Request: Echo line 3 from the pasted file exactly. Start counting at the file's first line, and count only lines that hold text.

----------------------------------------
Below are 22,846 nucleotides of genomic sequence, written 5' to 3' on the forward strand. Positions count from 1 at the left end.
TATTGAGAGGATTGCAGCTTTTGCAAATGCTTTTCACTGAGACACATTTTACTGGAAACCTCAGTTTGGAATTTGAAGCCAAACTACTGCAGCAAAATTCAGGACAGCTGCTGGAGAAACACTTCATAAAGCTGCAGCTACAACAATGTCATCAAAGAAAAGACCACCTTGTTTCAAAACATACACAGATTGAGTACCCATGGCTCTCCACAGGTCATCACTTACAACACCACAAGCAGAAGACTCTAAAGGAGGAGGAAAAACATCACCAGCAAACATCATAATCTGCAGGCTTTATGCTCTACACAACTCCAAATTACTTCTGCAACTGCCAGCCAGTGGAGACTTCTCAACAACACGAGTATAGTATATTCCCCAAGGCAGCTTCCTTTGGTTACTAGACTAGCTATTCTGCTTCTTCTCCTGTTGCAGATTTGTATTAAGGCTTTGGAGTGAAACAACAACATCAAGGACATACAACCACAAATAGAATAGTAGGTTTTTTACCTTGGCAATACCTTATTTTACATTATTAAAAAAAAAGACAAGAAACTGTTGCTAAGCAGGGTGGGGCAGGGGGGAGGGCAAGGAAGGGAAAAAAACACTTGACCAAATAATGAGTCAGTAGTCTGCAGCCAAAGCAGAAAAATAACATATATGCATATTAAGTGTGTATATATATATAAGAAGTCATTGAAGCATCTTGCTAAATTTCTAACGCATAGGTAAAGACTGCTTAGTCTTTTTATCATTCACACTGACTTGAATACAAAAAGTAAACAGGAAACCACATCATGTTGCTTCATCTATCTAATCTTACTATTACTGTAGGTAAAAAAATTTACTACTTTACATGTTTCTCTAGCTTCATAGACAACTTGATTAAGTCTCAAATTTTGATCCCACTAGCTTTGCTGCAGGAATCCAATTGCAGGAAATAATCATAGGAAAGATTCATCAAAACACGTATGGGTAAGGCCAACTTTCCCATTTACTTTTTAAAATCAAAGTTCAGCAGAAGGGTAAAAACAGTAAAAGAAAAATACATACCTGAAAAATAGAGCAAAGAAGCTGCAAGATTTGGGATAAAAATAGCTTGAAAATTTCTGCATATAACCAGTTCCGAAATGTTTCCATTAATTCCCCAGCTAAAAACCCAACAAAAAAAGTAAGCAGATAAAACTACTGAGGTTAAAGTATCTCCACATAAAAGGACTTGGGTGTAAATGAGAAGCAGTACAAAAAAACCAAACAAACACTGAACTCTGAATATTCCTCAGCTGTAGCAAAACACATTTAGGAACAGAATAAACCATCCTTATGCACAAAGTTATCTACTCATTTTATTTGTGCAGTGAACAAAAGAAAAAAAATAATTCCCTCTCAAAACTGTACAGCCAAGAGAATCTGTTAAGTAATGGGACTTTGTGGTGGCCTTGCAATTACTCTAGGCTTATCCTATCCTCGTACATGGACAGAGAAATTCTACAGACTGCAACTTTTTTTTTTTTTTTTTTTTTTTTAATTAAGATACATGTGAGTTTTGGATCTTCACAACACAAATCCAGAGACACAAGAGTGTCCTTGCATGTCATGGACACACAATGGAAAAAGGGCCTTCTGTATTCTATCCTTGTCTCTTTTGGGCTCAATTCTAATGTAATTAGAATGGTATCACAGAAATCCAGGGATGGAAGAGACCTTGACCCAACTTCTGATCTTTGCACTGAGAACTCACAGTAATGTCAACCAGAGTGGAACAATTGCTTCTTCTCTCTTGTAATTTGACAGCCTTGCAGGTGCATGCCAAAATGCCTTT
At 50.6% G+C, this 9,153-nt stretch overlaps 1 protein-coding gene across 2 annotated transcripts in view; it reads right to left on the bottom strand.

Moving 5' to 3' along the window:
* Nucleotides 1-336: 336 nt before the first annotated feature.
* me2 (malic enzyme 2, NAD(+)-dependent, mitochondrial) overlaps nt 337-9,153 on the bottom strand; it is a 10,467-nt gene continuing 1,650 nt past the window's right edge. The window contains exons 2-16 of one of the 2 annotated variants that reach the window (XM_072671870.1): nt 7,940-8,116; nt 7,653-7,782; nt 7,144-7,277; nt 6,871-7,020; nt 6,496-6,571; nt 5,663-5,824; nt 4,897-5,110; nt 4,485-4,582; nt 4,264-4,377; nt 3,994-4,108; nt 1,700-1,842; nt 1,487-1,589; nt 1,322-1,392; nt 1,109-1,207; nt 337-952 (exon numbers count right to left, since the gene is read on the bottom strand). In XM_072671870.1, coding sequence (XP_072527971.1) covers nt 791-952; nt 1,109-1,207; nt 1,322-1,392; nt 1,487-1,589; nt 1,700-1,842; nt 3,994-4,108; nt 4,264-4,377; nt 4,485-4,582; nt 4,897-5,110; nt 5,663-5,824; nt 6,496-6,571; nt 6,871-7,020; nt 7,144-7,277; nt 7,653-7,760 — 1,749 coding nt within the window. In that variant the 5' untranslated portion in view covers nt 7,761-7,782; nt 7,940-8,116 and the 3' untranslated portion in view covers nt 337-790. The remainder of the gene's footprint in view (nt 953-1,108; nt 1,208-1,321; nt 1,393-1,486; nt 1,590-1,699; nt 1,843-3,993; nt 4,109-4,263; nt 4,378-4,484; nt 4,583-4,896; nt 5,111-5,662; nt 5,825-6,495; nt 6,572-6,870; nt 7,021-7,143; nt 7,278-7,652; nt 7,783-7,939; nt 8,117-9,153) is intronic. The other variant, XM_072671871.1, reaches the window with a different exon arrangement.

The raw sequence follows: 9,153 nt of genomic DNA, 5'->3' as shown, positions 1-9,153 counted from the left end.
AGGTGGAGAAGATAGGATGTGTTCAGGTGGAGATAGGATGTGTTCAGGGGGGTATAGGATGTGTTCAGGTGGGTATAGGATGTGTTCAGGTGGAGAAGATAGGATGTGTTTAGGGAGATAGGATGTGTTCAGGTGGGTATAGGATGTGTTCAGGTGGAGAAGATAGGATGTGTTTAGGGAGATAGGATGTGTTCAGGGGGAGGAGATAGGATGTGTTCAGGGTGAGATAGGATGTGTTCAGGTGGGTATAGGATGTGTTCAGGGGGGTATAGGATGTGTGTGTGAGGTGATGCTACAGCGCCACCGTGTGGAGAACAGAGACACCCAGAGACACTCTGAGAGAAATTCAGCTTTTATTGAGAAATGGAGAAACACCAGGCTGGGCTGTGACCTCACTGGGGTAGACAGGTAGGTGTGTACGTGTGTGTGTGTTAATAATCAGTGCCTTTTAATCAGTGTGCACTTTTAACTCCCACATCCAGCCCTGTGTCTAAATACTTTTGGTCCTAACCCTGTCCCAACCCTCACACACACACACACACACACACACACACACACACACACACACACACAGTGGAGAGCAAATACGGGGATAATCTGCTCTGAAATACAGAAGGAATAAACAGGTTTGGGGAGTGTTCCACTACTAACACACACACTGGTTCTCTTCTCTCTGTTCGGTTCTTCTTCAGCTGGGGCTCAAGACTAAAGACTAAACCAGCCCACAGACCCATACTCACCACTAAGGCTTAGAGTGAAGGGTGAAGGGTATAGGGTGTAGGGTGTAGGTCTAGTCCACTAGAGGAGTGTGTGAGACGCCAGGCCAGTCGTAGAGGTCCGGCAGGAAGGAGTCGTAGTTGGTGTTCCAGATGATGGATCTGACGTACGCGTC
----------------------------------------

At 50.6% G+C, this 9,153-nt stretch overlaps 1 protein-coding gene across 2 annotated transcripts in view; it reads right to left on the bottom strand.